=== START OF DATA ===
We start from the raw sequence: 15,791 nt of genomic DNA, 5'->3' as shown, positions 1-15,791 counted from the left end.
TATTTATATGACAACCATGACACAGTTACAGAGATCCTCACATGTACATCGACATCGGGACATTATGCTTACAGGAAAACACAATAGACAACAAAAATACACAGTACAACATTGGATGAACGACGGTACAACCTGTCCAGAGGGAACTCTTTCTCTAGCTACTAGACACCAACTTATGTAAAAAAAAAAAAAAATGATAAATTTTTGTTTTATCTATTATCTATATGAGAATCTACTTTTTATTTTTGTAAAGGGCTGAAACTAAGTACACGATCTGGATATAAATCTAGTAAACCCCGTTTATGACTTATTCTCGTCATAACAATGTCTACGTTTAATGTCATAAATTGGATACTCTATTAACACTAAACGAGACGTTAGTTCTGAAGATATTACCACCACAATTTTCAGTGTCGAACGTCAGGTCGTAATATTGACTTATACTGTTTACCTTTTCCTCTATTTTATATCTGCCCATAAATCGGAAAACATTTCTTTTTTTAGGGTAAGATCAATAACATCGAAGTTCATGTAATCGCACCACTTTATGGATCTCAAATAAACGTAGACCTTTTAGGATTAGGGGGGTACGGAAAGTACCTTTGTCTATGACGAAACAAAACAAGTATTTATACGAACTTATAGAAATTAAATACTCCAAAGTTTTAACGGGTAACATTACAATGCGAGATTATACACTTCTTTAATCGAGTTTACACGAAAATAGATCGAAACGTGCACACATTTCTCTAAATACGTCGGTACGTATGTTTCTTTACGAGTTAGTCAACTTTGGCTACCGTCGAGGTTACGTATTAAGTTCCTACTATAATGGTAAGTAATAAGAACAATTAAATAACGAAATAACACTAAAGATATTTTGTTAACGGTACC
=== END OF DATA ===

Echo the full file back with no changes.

We start from the raw sequence: 15,791 nt of genomic DNA, 5'->3' as shown, positions 1-15,791 counted from the left end.
TATTTATATGACAACCATGACACAGTTACAGAGATCCTCACATGTACATCGACATCGGGACATTATGCTTACAGGAAAACACAATAGACAACAAAAATACACAGTACAACATTGGATGAACGACGGTACAACCTGTCCAGAGGGAACTCTTTCTCTAGCTACTAGACACCAACTTATGTAAAAAAAAAAAAAAATGATAAATTTTTGTTTTATCTATTATCTATATGAGAATCTACTTTTTATTTTTGTAAAGGGCTGAAACTAAGTACACGATCTGGATATAAATCTAGTAAACCCCGTTTATGACTTATTCTCGTCATAACAATGTCTACGTTTAATGTCATAAATTGGATACTCTATTAACACTAAACGAGACGTTAGTTCTGAAGATATTACCACCACAATTTTCAGTGTCGAACGTCAGGTCGTAATATTGACTTATACTGTTTACCTTTTCCTCTATTTTATATCTGCCCATAAATCGGAAAACATTTCTTTTTTTAGGGTAAGATCAATAACATCGAAGTTCATGTAATCGCACCACTTTATGGATCTCAAATAAACGTAGACCTTTTAGGATTAGGGGGGTACGGAAAGTACCTTTGTCTATGACGAAACAAAACAAGTATTTATACGAACTTATAGAAATTAAATACTCCAAAGTTTTAACGGGTAACATTACAATGCGAGATTATACACTTCTTTAATCGAGTTTACACGAAAATAGATCGAAACGTGCACACATTTCTCTAAATACGTCGGTACGTATGTTTCTTTACGAGTTAGTCAACTTTGGCTACCGTCGAGGTTACGTATTAAGTTCCTACTATAATGGTAAGTAATAAGAACAATTAAATAACGAAATAACACTAAAGATATTTTGTTAACGGTACC